There was also an Indian who had seen this transformation in Gandhiji’s life first-hand, in South Africa itself, and made prophetic observations. Pranjivan Mehta, his friend and benefactor, and one who played a catalyst’s role in Gandhiji’s authorship of Hind Swaraj (1909), wrote two historic letters to Gopal Krishna Gokhale (who, unbelievable though it may seem today, had mentored both Mahatma Gandhi and Mohammad Ali Jinnah). In the first letter on November 8, 1909, Mehta wrote: “During my last trip to Europe I saw a great deal of Mr Gandhi. From year to year (I have known him intimately for over 20 years.) I have found him getting… more and more selfless. He is now leading almost an ascetic sort of life — not the life of an ordinary ascetic that we usually see but that of a great Mahatma and the one idea that engrosses his mind is his motherland.” (Emphasis in the original.)
We see here that it was Mehta and not Rabindranath Tagore who first described Gandhiji as a “Mahatma”. In his second letter on August 28, 1912, nearly three years before Gandhiji returned to India, Mehta observed: “In my humble opinion, men like him [Gandhi] are born on very rare occasions and that in India alone. As far as I can see, it seems to me that India has not produced an equally far-seeing political prophet like him during the last five or six centuries and… if he was born in the 18th century, India would have been a far different land to what it is now and its history would have been altogether differently written.”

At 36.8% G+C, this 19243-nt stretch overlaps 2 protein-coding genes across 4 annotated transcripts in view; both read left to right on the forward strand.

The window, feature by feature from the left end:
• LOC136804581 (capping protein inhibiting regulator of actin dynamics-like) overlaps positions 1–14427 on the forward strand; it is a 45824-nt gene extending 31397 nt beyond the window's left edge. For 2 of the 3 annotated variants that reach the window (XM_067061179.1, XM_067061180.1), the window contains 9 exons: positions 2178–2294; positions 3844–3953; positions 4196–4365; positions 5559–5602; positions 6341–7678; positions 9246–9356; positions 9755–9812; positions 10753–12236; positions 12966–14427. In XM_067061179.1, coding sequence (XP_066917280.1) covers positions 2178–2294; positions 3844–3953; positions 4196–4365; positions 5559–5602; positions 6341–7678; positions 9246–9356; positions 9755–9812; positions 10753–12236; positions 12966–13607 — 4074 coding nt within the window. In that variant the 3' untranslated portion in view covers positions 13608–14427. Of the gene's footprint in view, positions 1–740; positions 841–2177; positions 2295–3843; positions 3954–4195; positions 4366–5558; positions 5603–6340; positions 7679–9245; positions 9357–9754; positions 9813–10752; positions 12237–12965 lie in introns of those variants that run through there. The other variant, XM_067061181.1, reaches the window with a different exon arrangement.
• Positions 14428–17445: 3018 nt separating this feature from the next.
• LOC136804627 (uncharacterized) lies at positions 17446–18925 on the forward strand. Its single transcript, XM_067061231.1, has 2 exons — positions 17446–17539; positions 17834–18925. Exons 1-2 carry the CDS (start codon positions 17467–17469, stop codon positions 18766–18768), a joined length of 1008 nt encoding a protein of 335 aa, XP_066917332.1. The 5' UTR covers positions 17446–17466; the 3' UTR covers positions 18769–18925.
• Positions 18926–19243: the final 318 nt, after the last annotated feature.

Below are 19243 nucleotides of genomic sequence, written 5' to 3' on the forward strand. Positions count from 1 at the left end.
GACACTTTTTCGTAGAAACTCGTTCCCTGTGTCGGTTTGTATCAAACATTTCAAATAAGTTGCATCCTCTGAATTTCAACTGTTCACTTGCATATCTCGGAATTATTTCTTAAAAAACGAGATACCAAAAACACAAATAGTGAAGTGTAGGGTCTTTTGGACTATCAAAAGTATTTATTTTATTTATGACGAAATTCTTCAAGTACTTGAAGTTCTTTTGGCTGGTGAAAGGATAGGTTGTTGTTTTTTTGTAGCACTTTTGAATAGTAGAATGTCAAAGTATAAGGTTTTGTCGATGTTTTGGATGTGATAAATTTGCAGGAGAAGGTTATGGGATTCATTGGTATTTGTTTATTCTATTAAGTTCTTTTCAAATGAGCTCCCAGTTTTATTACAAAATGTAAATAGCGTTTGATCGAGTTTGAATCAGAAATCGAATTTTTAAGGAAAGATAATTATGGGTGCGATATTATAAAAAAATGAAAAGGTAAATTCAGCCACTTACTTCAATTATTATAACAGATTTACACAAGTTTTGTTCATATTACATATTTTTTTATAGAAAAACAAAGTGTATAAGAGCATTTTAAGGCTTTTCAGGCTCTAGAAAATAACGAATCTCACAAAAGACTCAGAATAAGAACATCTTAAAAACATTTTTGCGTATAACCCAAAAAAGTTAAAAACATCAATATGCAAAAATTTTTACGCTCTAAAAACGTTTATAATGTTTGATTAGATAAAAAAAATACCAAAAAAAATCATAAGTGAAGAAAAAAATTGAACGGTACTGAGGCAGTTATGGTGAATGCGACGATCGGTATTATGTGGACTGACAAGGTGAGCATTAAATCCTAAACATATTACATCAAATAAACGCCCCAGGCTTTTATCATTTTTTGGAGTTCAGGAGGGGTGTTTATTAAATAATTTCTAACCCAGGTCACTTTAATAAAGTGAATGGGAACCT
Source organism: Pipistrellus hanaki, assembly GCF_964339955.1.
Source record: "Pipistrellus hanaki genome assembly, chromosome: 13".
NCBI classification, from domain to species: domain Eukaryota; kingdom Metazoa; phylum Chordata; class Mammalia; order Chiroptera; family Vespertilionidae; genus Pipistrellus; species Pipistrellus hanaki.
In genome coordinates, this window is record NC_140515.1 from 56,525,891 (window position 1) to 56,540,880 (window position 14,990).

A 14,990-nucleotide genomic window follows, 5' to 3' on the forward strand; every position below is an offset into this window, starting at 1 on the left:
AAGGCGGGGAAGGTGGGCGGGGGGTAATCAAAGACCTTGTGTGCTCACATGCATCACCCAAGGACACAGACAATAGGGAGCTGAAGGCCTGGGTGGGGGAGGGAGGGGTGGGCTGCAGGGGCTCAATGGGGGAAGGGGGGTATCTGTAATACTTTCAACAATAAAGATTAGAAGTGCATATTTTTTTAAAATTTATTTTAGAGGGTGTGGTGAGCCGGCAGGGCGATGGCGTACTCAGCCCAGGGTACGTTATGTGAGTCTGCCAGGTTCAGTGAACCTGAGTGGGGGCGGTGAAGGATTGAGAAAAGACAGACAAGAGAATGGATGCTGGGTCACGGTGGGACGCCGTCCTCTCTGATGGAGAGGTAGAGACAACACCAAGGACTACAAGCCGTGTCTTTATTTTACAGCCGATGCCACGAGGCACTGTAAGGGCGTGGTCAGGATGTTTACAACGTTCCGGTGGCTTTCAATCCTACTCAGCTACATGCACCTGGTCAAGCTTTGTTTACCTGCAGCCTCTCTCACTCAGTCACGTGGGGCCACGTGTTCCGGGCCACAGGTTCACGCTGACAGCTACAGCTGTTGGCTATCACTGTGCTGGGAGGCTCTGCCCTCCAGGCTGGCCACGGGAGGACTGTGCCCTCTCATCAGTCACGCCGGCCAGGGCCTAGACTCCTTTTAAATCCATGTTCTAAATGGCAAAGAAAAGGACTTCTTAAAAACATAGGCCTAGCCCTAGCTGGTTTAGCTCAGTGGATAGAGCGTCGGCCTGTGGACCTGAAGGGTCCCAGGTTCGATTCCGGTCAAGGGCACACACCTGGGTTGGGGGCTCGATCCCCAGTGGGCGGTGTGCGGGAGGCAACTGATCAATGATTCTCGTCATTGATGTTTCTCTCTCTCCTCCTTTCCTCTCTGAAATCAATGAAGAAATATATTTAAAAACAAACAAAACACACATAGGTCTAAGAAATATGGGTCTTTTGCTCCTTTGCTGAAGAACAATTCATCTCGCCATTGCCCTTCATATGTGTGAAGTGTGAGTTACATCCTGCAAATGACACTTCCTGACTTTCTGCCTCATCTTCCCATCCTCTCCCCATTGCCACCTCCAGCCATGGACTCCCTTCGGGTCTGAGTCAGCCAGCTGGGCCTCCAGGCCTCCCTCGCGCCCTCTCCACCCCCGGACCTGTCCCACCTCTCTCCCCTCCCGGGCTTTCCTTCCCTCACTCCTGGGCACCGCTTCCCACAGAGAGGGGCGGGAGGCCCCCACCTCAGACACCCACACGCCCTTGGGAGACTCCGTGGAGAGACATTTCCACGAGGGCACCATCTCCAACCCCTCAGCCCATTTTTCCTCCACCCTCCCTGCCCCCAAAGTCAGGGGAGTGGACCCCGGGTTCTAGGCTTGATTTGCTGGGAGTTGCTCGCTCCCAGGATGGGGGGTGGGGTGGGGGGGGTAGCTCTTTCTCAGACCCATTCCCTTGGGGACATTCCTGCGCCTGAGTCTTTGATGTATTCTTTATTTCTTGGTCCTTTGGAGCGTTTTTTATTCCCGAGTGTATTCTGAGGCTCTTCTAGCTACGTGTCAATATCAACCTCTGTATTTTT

How did South Africa change Gandhiji? In five seminal ways, each of which has a continuing relevance for India and the world today. As attested by Hind Swaraj and the numerous articles he wrote in his journal, Indian Opinion, it was in South Africa that he understood, and first articulated, the idea of India and also the true meaning of India’s freedom. India, for him, had to be inclusive without a trace of discrimination of any kind. And swaraj, for him, meant a system of cooperative self-rule in which individuals, communities and the nation strove to create a new sustainable moral civilisation.
Second, after overcoming a spiritual crisis in his life, he became deeply Hindu, while simultaneously becoming deeply secular, gaining profound understanding of and unshakeable respect for all the world’s religions. His ethics-based understanding and practice of faith was very different from the bigotry being spread by divisive forces today in the name of their respective religions.